The recent boom in fracking, or hydraulic fracturing, to extract natural gas, has led to low natural gas prices, which is a good thing, supposedly, for the economy, but it seems like we’re going to have to pay for those low prices in other ways.
Fracking, in principal, is easily explained. A well is drilled into natural-gas bearing rock strata, after which liquid and sandy particles are injected into the well. The liquids and particles penetrate into the rock, fracturing it under hydraulic pressure, hence the name. The particles remain in the cracks, keeping them open so that natural gas can bubble out and be captured at the wellhead. Sounds pretty straightforward, right?
Aside from questions raised regarding uncaptured natural gas emissions, or even the link to increased seismic activity, big questions have been raised regarding the wastewater from natural gas fracking projects. Basically, do fracking companies even know what they’re putting into the ground? When they pull it out, do they even know what to do with it? According to some recent information gathered by Duke University researchers, the answer has to be, “No.”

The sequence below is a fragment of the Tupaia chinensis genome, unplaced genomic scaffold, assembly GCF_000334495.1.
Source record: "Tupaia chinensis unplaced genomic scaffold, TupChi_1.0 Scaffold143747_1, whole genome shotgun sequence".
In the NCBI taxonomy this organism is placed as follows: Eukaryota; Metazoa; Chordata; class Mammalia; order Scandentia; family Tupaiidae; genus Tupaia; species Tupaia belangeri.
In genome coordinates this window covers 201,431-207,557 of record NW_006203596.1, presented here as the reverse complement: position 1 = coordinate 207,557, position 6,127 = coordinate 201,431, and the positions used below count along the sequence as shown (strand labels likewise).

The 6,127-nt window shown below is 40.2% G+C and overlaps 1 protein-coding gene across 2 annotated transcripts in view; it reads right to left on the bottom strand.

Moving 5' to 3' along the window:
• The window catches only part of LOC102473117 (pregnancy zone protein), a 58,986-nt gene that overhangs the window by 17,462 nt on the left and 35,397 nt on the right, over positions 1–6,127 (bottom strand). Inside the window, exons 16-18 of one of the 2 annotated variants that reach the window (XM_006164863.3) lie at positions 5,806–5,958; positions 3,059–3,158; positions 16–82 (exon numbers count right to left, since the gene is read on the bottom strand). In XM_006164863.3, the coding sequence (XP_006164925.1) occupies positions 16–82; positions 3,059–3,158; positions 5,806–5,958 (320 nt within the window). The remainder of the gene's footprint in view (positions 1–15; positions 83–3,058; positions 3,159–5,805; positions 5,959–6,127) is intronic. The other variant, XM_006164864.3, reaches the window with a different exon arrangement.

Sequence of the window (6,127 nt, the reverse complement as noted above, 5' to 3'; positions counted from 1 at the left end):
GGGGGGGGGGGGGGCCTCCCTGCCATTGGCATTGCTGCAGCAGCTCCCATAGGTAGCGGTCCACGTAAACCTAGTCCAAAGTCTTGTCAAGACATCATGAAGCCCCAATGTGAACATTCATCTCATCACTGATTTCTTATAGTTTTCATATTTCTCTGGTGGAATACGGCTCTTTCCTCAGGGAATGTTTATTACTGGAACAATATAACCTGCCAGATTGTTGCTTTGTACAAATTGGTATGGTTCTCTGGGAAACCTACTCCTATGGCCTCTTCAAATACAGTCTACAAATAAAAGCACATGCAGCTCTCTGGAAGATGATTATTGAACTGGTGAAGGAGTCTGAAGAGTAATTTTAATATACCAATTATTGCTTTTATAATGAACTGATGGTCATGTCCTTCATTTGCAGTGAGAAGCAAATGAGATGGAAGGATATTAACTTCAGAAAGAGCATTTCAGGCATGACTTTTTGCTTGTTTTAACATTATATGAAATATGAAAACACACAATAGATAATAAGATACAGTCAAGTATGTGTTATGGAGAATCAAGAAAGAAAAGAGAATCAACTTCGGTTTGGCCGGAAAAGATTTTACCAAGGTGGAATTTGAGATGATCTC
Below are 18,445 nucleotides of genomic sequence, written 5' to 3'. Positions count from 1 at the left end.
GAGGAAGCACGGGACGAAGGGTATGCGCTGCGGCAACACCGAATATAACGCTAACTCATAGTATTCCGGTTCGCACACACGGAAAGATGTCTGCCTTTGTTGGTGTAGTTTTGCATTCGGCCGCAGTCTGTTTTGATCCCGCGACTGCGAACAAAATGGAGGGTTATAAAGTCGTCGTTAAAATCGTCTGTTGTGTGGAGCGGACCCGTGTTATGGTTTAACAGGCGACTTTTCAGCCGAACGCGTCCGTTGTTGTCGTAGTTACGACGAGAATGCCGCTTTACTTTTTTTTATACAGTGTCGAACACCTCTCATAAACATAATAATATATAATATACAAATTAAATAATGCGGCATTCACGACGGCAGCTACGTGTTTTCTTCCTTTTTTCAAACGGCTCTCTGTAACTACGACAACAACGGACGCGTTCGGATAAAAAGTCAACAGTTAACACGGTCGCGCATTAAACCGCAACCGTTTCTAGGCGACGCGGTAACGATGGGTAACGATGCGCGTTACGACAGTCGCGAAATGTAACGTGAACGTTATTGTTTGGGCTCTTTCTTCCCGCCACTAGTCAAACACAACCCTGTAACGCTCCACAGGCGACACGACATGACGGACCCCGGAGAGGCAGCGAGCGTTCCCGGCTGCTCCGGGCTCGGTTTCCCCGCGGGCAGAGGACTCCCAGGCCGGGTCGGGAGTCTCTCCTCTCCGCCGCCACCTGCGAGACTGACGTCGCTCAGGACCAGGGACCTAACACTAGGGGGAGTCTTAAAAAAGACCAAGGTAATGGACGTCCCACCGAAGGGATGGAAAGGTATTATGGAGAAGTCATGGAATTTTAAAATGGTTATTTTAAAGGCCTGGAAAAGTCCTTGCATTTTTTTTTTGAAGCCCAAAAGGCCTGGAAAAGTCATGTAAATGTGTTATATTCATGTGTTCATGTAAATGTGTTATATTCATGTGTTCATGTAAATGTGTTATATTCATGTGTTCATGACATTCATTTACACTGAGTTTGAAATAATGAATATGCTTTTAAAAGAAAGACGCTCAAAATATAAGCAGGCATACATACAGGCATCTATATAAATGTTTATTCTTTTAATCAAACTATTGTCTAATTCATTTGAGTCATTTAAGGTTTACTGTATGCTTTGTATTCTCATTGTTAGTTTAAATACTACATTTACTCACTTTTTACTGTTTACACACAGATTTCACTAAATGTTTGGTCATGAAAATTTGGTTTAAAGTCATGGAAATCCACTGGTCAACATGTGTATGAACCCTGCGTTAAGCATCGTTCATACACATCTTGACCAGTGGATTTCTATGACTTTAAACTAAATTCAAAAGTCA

Pennsylvania has seen a recent boom in natural gas fracking activity and, with it, increased water pollution. Extraction, containment, and disposal of wastewater from fracking is a huge challenge that, apparently, the fracking companies aren’t prepared to meet. Instead, the current solution is to process the wastewater at a treatment facility and then dilute the rest of it in local streams. The wastewater treatment plants need to do better.
Duke University researchers took water samples from both upstream and downstream of the fracking wastewater treatment plants and found some disturbing contaminants. Treatment plants are able to remove about 90% of the radioactive barium and radium, but levels in the wastewater stream, even after processing, are still “200 times greater than upstream and background sediments and above radioactive waste disposal threshold regulations, posing potential environmental risks of radium bioaccumulation,” according to a report recently published in Environmental Science & Technology.